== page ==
Let's cut to the chase: Netflix just got sued for trademark violations and copyright infringement by the Satanic Temple, and it sounds totally insane until you dig down a bit into the details.
And then you start to realize that the group might actually have a case.
Let's back up. You might be asking: "I'm sorry, Netflix is being sued by the what?"
The Satanic Temple, which describes itself as "an established New York City-based religious organization," and which seems to exist largely as a counterweight to what it sees as a blurring line between church and state in the U.S.
Its claim against Netflix: that the video giant copied a statue of a deity called Baphomet that the organization created, and used the statue as a symbol of evil in its new show Chilling Adventures of Sabrina.
The Satanic Temple says it built its statue after raising $28,000 in a crowdfunding campaign in 2014, as part of an effort to donate a satanic symbol to the state of Oklahoma, and try to get it placed on the grounds of the state capitol.
Oklahoma had just accepted a monument to the Ten Commandments at the capitol, so this was something between a gift and a protest.
The group raised the money and built the statue, but Oklahoma wouldn't take it, so as the organization's lawyer explained to The New York Times, they now use it as "a symbol that they could bring out when they felt government wasn't separating church and state."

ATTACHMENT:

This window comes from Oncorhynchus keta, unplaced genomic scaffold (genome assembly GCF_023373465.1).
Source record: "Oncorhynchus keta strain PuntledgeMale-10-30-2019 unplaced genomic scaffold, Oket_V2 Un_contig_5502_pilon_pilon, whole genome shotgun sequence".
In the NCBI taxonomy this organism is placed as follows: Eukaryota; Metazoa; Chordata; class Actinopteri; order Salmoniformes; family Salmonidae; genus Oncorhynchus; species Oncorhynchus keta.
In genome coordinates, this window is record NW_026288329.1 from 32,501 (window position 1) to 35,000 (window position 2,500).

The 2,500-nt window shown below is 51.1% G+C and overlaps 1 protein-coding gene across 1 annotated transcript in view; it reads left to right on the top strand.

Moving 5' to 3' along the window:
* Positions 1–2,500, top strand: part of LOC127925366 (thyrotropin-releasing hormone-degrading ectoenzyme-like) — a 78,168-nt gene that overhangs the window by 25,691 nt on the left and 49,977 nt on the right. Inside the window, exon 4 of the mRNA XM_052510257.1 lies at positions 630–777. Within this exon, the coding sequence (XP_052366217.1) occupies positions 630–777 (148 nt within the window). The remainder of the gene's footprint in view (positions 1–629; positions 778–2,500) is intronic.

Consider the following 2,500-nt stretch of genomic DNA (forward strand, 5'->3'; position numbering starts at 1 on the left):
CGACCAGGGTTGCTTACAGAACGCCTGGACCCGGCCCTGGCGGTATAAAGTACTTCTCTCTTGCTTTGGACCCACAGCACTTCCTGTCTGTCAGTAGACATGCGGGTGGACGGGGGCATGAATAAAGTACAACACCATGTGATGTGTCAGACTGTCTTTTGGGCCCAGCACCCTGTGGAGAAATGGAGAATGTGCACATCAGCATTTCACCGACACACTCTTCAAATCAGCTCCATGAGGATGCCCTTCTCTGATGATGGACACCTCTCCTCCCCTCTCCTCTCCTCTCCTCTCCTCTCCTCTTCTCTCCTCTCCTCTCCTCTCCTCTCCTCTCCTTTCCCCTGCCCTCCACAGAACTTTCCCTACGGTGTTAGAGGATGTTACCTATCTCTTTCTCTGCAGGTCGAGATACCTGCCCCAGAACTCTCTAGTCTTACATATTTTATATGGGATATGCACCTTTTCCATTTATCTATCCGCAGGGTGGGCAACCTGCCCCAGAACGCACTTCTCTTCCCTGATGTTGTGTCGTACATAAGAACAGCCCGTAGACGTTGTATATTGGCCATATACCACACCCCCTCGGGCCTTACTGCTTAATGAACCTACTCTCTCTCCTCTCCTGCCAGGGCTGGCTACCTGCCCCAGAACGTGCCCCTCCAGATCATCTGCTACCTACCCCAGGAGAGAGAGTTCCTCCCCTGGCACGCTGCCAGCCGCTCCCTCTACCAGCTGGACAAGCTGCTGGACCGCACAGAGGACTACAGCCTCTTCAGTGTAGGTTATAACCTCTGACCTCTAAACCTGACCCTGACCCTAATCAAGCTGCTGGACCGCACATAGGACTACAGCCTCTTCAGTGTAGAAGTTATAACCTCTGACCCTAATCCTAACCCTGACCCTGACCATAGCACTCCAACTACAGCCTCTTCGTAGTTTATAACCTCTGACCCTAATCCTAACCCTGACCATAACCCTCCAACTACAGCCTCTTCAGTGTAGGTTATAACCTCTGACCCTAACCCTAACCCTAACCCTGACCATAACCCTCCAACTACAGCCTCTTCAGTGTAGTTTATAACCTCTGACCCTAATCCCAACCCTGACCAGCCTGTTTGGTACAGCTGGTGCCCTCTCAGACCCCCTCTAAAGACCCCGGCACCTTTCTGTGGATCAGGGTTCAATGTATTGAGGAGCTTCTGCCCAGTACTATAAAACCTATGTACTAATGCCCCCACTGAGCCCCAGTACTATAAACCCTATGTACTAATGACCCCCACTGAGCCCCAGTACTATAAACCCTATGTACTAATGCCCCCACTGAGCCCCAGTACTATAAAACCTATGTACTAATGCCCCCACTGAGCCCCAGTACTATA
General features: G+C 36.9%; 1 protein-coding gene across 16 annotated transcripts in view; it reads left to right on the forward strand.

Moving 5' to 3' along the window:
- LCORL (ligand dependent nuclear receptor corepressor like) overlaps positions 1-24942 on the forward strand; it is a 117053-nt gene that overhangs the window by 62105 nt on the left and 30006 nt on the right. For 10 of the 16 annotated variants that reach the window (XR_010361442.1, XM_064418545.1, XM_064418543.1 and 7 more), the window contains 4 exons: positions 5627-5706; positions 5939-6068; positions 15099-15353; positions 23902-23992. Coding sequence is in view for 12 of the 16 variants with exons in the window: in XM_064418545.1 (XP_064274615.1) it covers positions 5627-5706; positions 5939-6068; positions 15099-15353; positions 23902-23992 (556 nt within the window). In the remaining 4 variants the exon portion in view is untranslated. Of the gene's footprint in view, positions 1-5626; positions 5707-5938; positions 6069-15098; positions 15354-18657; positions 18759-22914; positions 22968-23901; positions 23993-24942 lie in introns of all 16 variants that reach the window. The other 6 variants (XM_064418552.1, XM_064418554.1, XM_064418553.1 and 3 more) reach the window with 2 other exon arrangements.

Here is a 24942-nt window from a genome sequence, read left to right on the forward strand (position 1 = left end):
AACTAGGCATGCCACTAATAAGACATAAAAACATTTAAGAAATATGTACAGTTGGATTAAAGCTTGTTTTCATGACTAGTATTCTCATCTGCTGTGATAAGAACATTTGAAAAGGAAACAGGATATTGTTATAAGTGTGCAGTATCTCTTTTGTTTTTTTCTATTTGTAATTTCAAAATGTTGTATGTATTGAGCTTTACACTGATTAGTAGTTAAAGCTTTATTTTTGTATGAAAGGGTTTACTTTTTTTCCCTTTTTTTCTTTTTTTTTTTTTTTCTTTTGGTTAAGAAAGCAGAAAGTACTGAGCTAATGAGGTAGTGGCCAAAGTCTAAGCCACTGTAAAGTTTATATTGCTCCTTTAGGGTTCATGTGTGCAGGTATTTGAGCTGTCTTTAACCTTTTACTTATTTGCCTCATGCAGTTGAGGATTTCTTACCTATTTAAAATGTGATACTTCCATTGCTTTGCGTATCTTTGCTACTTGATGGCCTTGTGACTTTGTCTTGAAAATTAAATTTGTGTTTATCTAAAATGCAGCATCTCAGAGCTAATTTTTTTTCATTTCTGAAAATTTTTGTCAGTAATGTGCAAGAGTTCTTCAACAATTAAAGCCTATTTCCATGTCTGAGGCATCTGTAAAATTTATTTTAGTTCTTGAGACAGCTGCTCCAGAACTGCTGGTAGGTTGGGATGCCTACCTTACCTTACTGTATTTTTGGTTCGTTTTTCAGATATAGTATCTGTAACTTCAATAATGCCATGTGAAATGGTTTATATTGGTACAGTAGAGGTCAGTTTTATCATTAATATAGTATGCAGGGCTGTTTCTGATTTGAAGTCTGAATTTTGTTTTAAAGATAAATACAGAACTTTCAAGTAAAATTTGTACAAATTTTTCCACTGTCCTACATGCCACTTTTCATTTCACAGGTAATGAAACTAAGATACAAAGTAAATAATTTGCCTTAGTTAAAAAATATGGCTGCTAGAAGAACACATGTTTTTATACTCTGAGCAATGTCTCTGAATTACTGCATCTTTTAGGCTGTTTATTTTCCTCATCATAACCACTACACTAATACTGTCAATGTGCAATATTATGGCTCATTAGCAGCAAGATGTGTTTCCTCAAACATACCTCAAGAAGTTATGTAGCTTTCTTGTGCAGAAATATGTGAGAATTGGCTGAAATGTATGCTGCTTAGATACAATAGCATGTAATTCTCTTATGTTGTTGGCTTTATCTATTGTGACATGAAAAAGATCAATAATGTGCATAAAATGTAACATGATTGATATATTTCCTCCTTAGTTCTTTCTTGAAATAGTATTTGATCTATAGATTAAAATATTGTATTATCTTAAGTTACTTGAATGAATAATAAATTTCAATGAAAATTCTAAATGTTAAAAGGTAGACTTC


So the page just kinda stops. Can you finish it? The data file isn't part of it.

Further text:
With the Netflix show, they say, they worry that if they use the statue at a protest, people who've watched Sabrina but don't know their history will assume that they copied the show, not the other way around.
Satanic Temple co-founder Lucien Greaves told CNBC that it's frustrating that "some Netflix show [with] a production department who did a Google image search" would simply copy the statue.
"A lot of people who haven't heard of us first stand to just recognize that monument as the Sabrina monument, which dilutes and denigrates the entire project," he said.
The Satanic Temple doesn't claim ownership in the deity Baphomet itself, but instead in the specific rendition that the group created. Their statue is entitled Baphomet With Children, and has very specific details according to their lawyer, including two children staring up at the "goat-headed deity."
And while a lot of people seem to think the lawsuit will be dead in the water, I'm not so sure.
For one thing, it's somewhat similar to a lawsuit that a sculptor filed against the U.S. Postal Service, after he realized that the government printed billions of "Forever Stamps" with an image of the Statue of Liberty replica he built for the New York New York hotel in Las Vegas--not the original statue in New York Harbor.
He wound up winning a little over $3.5 million plus interest. Moreover, even if the Satanic Temple loses, it's getting part of what it wanted by filing this lawsuit and giving interviews about it: namely spreading the word that it thinks Netflix copied its design.
Here are two photos that Greaves tweeted--one with the show's image and another of the organization's statue alone. What do you think of the connection and the lawsuit? Let us know in the comments.
For purposes of comparison... pic.twitter.com/AZJvmq1Cks-- Lucien Greaves (@LucienGreaves) October 30, 2018